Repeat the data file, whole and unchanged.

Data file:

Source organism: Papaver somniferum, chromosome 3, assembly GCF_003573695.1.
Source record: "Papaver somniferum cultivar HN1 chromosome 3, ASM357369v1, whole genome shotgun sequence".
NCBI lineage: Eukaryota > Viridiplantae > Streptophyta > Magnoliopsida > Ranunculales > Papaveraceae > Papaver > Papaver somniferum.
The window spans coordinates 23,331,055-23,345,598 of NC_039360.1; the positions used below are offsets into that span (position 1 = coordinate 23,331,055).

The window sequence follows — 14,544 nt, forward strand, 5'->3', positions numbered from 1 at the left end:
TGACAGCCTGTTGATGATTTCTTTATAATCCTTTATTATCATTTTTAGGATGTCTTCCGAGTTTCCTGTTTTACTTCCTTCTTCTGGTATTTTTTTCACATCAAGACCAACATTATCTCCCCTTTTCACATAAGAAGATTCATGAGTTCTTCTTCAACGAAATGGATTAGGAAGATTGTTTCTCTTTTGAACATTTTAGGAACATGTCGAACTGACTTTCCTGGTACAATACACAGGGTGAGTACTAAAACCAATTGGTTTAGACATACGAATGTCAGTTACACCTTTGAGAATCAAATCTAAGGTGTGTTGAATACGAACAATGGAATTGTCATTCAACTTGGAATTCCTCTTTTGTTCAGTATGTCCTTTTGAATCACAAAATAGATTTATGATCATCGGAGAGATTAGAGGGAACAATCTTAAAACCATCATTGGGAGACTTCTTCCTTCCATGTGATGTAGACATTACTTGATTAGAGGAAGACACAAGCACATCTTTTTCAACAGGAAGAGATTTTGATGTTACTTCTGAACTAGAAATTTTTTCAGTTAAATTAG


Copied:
Source organism: Papaver somniferum, chromosome 3, assembly GCF_003573695.1.
Source record: "Papaver somniferum cultivar HN1 chromosome 3, ASM357369v1, whole genome shotgun sequence".
NCBI lineage: Eukaryota > Viridiplantae > Streptophyta > Magnoliopsida > Ranunculales > Papaveraceae > Papaver > Papaver somniferum.
The window spans coordinates 23,331,055-23,345,598 of NC_039360.1; the positions used below are offsets into that span (position 1 = coordinate 23,331,055).

The window sequence follows — 14,544 nt, forward strand, 5'->3', positions numbered from 1 at the left end:
TGACAGCCTGTTGATGATTTCTTTATAATCCTTTATTATCATTTTTAGGATGTCTTCCGAGTTTCCTGTTTTACTTCCTTCTTCTGGTATTTTTTTCACATCAAGACCAACATTATCTCCCCTTTTCACATAAGAAGATTCATGAGTTCTTCTTCAACGAAATGGATTAGGAAGATTGTTTCTCTTTTGAACATTTTAGGAACATGTCGAACTGACTTTCCTGGTACAATACACAGGGTGAGTACTAAAACCAATTGGTTTAGACATACGAATGTCAGTTACACCTTTGAGAATCAAATCTAAGGTGTGTTGAATACGAACAATGGAATTGTCATTCAACTTGGAATTCCTCTTTTGTTCAGTATGTCCTTTTGAATCACAAAATAGATTTATGATCATCGGAGAGATTAGAGGGAACAATCTTAAAACCATCATTGGGAGACTTCTTCCTTCCATGTGATGTAGACATTACTTGATTAGAGGAAGACACAAGCACATCTTTTTCAACAGGAAGAGATTTTGATGTTACTTCTGAACTAGAAATTTTTTCAGTTAAATTAG